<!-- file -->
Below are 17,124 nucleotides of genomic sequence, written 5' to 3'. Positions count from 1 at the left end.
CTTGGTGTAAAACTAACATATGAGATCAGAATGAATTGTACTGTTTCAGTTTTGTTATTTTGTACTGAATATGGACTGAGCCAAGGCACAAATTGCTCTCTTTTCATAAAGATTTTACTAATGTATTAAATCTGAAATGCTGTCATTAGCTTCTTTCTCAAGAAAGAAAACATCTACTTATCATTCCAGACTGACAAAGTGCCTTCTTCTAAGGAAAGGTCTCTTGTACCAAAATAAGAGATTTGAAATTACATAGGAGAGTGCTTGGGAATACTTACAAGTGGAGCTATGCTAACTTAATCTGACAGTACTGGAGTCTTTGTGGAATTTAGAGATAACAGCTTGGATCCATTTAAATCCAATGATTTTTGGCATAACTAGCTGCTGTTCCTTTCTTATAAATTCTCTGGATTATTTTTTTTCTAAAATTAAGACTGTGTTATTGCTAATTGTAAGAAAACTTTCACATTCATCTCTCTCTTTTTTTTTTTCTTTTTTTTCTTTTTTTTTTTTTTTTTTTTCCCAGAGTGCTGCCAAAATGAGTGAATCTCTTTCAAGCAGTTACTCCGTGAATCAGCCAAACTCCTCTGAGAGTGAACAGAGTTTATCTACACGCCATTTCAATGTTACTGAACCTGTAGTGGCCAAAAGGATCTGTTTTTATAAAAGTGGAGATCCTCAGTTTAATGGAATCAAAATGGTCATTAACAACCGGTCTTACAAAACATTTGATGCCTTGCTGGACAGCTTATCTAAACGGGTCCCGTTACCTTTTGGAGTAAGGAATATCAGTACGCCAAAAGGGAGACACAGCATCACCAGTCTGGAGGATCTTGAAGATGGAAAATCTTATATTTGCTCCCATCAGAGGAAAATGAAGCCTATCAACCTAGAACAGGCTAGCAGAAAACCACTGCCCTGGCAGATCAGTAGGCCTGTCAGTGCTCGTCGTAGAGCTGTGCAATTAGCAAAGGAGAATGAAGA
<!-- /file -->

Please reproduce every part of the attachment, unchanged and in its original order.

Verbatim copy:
Below are 17,124 nucleotides of genomic sequence, written 5' to 3'. Positions count from 1 at the left end.
CTTGGTGTAAAACTAACATATGAGATCAGAATGAATTGTACTGTTTCAGTTTTGTTATTTTGTACTGAATATGGACTGAGCCAAGGCACAAATTGCTCTCTTTTCATAAAGATTTTACTAATGTATTAAATCTGAAATGCTGTCATTAGCTTCTTTCTCAAGAAAGAAAACATCTACTTATCATTCCAGACTGACAAAGTGCCTTCTTCTAAGGAAAGGTCTCTTGTACCAAAATAAGAGATTTGAAATTACATAGGAGAGTGCTTGGGAATACTTACAAGTGGAGCTATGCTAACTTAATCTGACAGTACTGGAGTCTTTGTGGAATTTAGAGATAACAGCTTGGATCCATTTAAATCCAATGATTTTTGGCATAACTAGCTGCTGTTCCTTTCTTATAAATTCTCTGGATTATTTTTTTTCTAAAATTAAGACTGTGTTATTGCTAATTGTAAGAAAACTTTCACATTCATCTCTCTCTTTTTTTTTTTCTTTTTTTTCTTTTTTTTTTTTTTTTTTTTCCCAGAGTGCTGCCAAAATGAGTGAATCTCTTTCAAGCAGTTACTCCGTGAATCAGCCAAACTCCTCTGAGAGTGAACAGAGTTTATCTACACGCCATTTCAATGTTACTGAACCTGTAGTGGCCAAAAGGATCTGTTTTTATAAAAGTGGAGATCCTCAGTTTAATGGAATCAAAATGGTCATTAACAACCGGTCTTACAAAACATTTGATGCCTTGCTGGACAGCTTATCTAAACGGGTCCCGTTACCTTTTGGAGTAAGGAATATCAGTACGCCAAAAGGGAGACACAGCATCACCAGTCTGGAGGATCTTGAAGATGGAAAATCTTATATTTGCTCCCATCAGAGGAAAATGAAGCCTATCAACCTAGAACAGGCTAGCAGAAAACCACTGCCCTGGCAGATCAGTAGGCCTGTCAGTGCTCGTCGTAGAGCTGTGCAATTAGCAAAGGAGAATGAAGA